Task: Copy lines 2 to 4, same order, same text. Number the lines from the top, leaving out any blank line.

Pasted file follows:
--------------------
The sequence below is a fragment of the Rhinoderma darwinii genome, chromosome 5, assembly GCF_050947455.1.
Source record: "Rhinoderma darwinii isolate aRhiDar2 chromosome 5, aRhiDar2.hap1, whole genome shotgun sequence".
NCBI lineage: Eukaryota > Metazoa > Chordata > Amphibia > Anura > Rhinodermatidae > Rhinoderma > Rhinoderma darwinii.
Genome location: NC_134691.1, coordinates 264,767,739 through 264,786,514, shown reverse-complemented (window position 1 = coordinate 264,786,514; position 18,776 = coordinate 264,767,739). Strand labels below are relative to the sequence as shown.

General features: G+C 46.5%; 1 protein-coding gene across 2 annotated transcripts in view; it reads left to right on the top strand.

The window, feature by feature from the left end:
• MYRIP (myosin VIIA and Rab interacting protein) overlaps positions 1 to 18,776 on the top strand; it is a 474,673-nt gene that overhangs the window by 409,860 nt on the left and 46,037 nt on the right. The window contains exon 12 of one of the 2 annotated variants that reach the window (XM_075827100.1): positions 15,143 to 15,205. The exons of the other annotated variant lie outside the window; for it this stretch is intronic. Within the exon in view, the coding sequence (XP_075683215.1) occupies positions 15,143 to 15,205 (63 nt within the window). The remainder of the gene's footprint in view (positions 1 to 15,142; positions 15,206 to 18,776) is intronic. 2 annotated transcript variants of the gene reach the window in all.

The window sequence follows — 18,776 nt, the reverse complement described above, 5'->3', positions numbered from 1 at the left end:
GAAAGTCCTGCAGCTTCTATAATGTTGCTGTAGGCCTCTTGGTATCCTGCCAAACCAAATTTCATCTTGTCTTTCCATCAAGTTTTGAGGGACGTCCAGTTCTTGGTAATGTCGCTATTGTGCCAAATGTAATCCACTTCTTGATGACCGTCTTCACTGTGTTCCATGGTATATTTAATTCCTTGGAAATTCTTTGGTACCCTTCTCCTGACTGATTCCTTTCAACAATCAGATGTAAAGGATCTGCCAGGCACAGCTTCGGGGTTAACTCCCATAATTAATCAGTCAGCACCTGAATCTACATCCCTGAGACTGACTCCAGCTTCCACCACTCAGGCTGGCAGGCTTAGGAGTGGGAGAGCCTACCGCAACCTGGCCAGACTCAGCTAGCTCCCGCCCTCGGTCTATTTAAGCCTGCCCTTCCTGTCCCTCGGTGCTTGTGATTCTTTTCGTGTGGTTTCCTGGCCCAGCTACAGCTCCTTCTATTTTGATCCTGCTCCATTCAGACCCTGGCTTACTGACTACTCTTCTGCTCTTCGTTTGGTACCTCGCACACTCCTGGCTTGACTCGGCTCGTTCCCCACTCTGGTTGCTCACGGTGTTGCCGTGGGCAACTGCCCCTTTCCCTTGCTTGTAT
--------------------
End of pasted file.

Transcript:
Source record: "Rhinoderma darwinii isolate aRhiDar2 chromosome 5, aRhiDar2.hap1, whole genome shotgun sequence".
NCBI lineage: Eukaryota > Metazoa > Chordata > Amphibia > Anura > Rhinodermatidae > Rhinoderma > Rhinoderma darwinii.
Genome location: NC_134691.1, coordinates 264,767,739 through 264,786,514, shown reverse-complemented (window position 1 = coordinate 264,786,514; position 18,776 = coordinate 264,767,739). Strand labels below are relative to the sequence as shown.